Even without consensus on Capitol Hill regarding what changes might be politically feasible, lobbyists taking part in the business blitz on Social Security this week are encouraging senators to marshal their concerns about the retirement program into legislative action.
Larry Burton, the Business Roundtable’s executive director, is one of at least two dozen business lobbyists who are engaged in reaching out this week to all 100 senators.
“We had lots of questions by Democrats and Republicans, since there is no specific plan out there,” Burton said. “We were trying to get a sense of where people are.”
The lobbying is being coordinated by the Alliance for Worker Retirement Security and its partner, the Coalition for the Modernization and Protection of America’s Social Security.
Business leaders say they have distributed materials to all 100 offices and plan to follow up this week in meetings with individual senators or staff.
Until last week, business groups had largely focused their energies on CoMPASS efforts to build public support for private accounts outside of Washington. They have now shifted emphasis to AWRS, which is leading the lobbying efforts.
The lobbying is being done by members of AWRS and CoMPASS. Leaders say the latter group has increased its membership to about 150.
“There is interest in the next step. Everybody recognizes something needs to be done,” Burton said of the Senate.
Both groups say they are united behind four principles but will leave it to Congress to draft legislative language. The four principles are support for personal accounts, no increase in payroll taxes, no benefit cuts for people at or near retirement age, and long-term solutions for Social Security.
Senate Finance Chairman Grassley said he intends to mark up Social Security legislation, even if it is unclear whether the Senate has the votes to move a bill. Grassley’s panel Tuesday held its first hearing on the issue, a session that some GOP senators used to air their reservations about private accounts.
Derrick Max, who serves as executive director of both AWRS and CoMPASS, said senators of both parties have been willing to hear their views on Social Security.
“I was encouraged by the uniform agreement that something needs to be done and the willingness of Democrats to engage with us on the issue,” Max said.
While the coalition is trying to reach all senators, he said the lobbying will inevitably focus on those it believes it can persuade.
“We’re trying the Democrats we think are gettable, and the Republican members who need more support,” Max said, adding that grassroots efforts in key states are an important tool.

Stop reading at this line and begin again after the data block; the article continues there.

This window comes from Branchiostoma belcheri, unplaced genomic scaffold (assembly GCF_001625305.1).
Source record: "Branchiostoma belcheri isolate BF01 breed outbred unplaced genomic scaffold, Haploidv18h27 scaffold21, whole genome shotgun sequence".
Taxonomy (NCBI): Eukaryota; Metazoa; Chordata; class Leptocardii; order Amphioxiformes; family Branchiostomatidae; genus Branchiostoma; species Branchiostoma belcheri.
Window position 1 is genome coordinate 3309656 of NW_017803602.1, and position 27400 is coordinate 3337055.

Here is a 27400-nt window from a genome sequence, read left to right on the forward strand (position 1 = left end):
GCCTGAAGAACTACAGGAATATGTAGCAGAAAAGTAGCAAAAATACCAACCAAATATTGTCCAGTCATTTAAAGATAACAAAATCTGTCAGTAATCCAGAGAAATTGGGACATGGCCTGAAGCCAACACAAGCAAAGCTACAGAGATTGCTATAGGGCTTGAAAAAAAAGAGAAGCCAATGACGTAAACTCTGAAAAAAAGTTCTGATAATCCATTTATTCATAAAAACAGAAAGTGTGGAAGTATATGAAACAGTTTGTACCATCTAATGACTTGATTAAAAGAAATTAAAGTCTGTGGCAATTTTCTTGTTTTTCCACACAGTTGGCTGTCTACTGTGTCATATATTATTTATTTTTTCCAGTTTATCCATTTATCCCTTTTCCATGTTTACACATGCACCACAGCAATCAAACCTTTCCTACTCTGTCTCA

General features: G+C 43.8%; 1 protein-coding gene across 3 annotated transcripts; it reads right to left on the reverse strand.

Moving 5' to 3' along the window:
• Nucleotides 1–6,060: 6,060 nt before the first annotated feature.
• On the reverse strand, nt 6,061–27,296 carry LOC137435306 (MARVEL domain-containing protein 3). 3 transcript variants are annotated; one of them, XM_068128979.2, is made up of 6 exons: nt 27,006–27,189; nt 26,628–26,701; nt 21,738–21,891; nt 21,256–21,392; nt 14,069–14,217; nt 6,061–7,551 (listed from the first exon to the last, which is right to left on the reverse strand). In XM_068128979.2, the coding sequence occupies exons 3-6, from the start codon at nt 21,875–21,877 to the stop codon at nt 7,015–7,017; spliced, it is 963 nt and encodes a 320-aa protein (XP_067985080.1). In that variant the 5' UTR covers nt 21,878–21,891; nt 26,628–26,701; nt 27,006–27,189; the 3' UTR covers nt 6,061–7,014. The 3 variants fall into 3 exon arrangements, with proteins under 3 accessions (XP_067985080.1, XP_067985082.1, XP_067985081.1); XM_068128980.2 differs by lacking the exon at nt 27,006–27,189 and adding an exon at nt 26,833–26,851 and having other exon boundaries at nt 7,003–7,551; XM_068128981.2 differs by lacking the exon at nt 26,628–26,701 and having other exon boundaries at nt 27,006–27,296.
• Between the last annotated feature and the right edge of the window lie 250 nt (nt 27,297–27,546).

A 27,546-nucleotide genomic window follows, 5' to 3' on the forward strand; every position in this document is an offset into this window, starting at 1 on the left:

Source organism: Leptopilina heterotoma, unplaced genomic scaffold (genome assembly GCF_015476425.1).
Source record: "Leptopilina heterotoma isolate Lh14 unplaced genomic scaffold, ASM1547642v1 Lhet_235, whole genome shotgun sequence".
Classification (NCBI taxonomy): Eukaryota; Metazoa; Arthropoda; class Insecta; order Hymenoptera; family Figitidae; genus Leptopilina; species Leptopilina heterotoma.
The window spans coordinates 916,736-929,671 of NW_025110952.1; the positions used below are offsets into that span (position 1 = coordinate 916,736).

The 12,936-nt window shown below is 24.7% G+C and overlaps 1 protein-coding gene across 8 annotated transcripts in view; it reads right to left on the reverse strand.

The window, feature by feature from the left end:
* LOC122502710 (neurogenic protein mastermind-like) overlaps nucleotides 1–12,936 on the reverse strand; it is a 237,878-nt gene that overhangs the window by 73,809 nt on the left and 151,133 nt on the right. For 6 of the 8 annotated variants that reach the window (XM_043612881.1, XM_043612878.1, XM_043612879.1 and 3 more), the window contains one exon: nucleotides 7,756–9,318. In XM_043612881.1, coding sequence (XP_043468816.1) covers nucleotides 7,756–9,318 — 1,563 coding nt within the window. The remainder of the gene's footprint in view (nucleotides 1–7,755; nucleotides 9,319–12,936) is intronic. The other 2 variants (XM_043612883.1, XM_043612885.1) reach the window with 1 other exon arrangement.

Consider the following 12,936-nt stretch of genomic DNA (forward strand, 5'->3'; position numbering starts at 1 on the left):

Opponents of personal accounts, who have been actively lobbying the issue since January, said they are confident about holding their numbers and pointed to a well-attended opposition rally Tuesday on Capitol Hill.
“I think Chairman Grassley is going to have a very hard time moving a bill through his committee,” said Chuck Loveless, legislative director of the American Federation of State, County and Municipal Employees.
He pointed to opposition to President Bush’s proposals from Sen. Olympia Snowe, R-Maine, and the reservations of Sen. Craig Thomas, R-Wyo., who said he is worried about increasing the debt.
But Loveless said the opponents of private accounts cannot rest and that proponents still have the money and legislative power to continue the debate.
“They’re obviously going to continue. They have a huge war chest to spend,” Loveless said. “We’re under no illusions. We’re in this for the long term.”
CoMPASS and AWRS are not the only backers of private accounts on the Hill this week. A spokesman for Freedom Works, a free-market grassroots organization, said his group had 40 activists from North Carolina in town to promote personal accounts.
He said Freedom Works, which has chapters in 10 states and is also a CoMPASS member, regularly brings members to Washington to meet with legislators.
While much of the activity on Social Security is happening on Capitol Hill or at the grassroots, Protect-
YourCheck.org announced Wednesday it is launching two new 15-second ads on cable television to oppose private accounts.
One spot compares personal accounts to the stock market, while the other likens the idea to a slot machine. “Social Security. It’s a guarantee you earned,” the announcer said. “Don’t let them make it a gamble.”
The group is a 501(c) 4 group that has worked closely with Americans United to Protect Social Security. By Mark Wegner